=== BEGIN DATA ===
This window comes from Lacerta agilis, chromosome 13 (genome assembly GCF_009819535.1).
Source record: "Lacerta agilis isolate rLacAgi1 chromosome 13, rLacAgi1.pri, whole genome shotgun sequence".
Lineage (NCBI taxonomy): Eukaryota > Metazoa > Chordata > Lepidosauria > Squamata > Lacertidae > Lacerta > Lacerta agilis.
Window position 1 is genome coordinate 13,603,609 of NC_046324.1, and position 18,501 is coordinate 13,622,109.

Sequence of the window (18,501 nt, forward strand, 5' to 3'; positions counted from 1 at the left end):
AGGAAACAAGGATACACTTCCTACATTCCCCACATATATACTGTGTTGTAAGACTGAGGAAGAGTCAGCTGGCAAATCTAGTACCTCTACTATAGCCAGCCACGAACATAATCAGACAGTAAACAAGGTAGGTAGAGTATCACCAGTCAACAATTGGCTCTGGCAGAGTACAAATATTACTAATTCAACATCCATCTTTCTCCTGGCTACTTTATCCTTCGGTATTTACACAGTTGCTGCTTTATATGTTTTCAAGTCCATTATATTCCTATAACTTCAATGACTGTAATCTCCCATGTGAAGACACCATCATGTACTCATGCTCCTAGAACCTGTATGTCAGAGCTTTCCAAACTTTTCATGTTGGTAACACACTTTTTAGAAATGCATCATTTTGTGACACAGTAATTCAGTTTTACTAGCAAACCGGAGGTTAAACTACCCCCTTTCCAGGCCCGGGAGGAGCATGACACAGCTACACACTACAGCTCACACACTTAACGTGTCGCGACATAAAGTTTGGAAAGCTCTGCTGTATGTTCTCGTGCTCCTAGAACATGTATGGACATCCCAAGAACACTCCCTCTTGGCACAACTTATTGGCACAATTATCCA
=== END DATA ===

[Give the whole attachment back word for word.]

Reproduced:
This window comes from Lacerta agilis, chromosome 13 (genome assembly GCF_009819535.1).
Source record: "Lacerta agilis isolate rLacAgi1 chromosome 13, rLacAgi1.pri, whole genome shotgun sequence".
Lineage (NCBI taxonomy): Eukaryota > Metazoa > Chordata > Lepidosauria > Squamata > Lacertidae > Lacerta > Lacerta agilis.
Window position 1 is genome coordinate 13,603,609 of NC_046324.1, and position 18,501 is coordinate 13,622,109.

Sequence of the window (18,501 nt, forward strand, 5' to 3'; positions counted from 1 at the left end):
AGGAAACAAGGATACACTTCCTACATTCCCCACATATATACTGTGTTGTAAGACTGAGGAAGAGTCAGCTGGCAAATCTAGTACCTCTACTATAGCCAGCCACGAACATAATCAGACAGTAAACAAGGTAGGTAGAGTATCACCAGTCAACAATTGGCTCTGGCAGAGTACAAATATTACTAATTCAACATCCATCTTTCTCCTGGCTACTTTATCCTTCGGTATTTACACAGTTGCTGCTTTATATGTTTTCAAGTCCATTATATTCCTATAACTTCAATGACTGTAATCTCCCATGTGAAGACACCATCATGTACTCATGCTCCTAGAACCTGTATGTCAGAGCTTTCCAAACTTTTCATGTTGGTAACACACTTTTTAGAAATGCATCATTTTGTGACACAGTAATTCAGTTTTACTAGCAAACCGGAGGTTAAACTACCCCCTTTCCAGGCCCGGGAGGAGCATGACACAGCTACACACTACAGCTCACACACTTAACGTGTCGCGACATAAAGTTTGGAAAGCTCTGCTGTATGTTCTCGTGCTCCTAGAACATGTATGGACATCCCAAGAACACTCCCTCTTGGCACAACTTATTGGCACAATTATCCA